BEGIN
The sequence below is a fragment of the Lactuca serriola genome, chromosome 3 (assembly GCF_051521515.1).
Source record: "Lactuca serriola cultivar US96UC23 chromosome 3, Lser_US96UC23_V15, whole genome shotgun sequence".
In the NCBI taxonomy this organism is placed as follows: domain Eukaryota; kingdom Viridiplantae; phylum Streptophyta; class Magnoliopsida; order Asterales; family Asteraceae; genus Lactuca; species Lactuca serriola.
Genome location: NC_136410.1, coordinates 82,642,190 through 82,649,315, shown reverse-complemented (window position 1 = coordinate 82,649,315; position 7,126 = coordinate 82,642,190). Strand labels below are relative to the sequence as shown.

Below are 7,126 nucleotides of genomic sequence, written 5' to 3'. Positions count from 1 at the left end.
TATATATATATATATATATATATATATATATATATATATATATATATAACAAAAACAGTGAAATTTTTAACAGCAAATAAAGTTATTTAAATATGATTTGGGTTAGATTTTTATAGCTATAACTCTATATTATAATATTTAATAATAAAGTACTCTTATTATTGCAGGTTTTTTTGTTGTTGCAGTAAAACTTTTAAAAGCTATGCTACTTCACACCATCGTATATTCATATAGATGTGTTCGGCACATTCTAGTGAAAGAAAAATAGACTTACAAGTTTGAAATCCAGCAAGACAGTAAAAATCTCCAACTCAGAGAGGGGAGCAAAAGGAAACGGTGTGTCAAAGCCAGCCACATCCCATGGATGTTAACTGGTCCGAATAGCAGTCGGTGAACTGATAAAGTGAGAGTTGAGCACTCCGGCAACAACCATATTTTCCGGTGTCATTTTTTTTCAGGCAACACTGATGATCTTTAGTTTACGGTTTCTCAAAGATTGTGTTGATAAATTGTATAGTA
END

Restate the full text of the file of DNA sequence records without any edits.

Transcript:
The sequence below is a fragment of the Lactuca serriola genome, chromosome 3 (assembly GCF_051521515.1).
Source record: "Lactuca serriola cultivar US96UC23 chromosome 3, Lser_US96UC23_V15, whole genome shotgun sequence".
In the NCBI taxonomy this organism is placed as follows: domain Eukaryota; kingdom Viridiplantae; phylum Streptophyta; class Magnoliopsida; order Asterales; family Asteraceae; genus Lactuca; species Lactuca serriola.
Genome location: NC_136410.1, coordinates 82,642,190 through 82,649,315, shown reverse-complemented (window position 1 = coordinate 82,649,315; position 7,126 = coordinate 82,642,190). Strand labels below are relative to the sequence as shown.

Below are 7,126 nucleotides of genomic sequence, written 5' to 3'. Positions count from 1 at the left end.
TATATATATATATATATATATATATATATATATATATATATATATATAACAAAAACAGTGAAATTTTTAACAGCAAATAAAGTTATTTAAATATGATTTGGGTTAGATTTTTATAGCTATAACTCTATATTATAATATTTAATAATAAAGTACTCTTATTATTGCAGGTTTTTTTGTTGTTGCAGTAAAACTTTTAAAAGCTATGCTACTTCACACCATCGTATATTCATATAGATGTGTTCGGCACATTCTAGTGAAAGAAAAATAGACTTACAAGTTTGAAATCCAGCAAGACAGTAAAAATCTCCAACTCAGAGAGGGGAGCAAAAGGAAACGGTGTGTCAAAGCCAGCCACATCCCATGGATGTTAACTGGTCCGAATAGCAGTCGGTGAACTGATAAAGTGAGAGTTGAGCACTCCGGCAACAACCATATTTTCCGGTGTCATTTTTTTTCAGGCAACACTGATGATCTTTAGTTTACGGTTTCTCAAAGATTGTGTTGATAAATTGTATAGTA